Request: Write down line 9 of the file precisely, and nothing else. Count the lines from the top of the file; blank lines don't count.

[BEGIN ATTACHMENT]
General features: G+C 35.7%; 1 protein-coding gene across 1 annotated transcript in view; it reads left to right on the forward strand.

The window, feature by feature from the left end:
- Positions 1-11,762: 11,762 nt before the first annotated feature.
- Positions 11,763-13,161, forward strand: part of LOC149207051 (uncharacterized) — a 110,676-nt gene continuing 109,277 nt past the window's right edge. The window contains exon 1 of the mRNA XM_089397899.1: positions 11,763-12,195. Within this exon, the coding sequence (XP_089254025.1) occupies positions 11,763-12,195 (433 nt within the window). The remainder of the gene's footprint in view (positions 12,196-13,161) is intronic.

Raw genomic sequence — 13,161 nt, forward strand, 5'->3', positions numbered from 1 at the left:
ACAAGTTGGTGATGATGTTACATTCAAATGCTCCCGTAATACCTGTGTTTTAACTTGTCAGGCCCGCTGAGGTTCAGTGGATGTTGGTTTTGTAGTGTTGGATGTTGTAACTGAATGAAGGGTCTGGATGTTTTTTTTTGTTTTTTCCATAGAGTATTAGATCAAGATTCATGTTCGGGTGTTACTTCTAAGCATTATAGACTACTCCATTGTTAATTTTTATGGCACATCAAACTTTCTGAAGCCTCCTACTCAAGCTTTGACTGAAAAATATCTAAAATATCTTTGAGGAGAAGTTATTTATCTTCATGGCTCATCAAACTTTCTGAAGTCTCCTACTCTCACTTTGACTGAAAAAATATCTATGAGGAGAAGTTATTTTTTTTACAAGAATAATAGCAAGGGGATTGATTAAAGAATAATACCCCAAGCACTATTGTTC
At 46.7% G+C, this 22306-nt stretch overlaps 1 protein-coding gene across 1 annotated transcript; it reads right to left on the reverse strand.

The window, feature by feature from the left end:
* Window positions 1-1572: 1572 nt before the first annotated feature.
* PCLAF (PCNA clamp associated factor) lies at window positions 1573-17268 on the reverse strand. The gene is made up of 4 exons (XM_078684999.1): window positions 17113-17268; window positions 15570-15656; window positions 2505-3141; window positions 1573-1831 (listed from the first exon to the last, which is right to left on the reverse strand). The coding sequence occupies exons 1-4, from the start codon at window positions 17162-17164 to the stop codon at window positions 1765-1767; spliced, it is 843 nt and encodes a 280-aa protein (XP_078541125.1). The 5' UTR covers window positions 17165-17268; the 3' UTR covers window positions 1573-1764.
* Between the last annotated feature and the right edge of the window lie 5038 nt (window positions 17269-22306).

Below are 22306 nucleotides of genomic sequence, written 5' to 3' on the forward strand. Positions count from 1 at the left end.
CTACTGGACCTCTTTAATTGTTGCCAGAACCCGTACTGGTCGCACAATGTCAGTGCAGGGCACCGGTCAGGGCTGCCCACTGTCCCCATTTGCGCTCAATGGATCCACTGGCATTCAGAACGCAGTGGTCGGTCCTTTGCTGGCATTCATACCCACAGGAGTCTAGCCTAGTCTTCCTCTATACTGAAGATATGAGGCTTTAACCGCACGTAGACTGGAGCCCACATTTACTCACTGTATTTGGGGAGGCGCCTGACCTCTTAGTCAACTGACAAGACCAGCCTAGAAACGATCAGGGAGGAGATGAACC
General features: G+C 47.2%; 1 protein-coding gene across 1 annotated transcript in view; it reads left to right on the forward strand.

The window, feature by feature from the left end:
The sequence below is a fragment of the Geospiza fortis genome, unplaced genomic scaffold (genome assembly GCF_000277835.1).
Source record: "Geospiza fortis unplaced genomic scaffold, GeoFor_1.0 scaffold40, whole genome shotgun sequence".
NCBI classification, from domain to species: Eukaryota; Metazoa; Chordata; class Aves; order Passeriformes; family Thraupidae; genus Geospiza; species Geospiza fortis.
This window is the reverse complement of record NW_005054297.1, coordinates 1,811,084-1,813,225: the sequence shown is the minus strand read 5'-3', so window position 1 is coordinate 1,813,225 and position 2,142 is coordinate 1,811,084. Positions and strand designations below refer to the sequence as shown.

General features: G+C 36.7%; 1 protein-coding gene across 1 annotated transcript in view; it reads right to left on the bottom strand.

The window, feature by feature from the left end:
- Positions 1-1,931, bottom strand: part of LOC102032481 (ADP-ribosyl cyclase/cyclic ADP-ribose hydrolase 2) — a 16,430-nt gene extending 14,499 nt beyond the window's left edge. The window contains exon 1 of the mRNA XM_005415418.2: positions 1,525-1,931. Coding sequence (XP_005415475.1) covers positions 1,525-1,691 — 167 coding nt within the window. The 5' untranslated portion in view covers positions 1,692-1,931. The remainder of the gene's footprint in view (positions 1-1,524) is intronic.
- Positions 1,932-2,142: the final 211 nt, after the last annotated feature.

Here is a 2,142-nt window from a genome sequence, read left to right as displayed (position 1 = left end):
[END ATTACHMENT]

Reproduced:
* Window positions 1-1572: 1572 nt before the first annotated feature.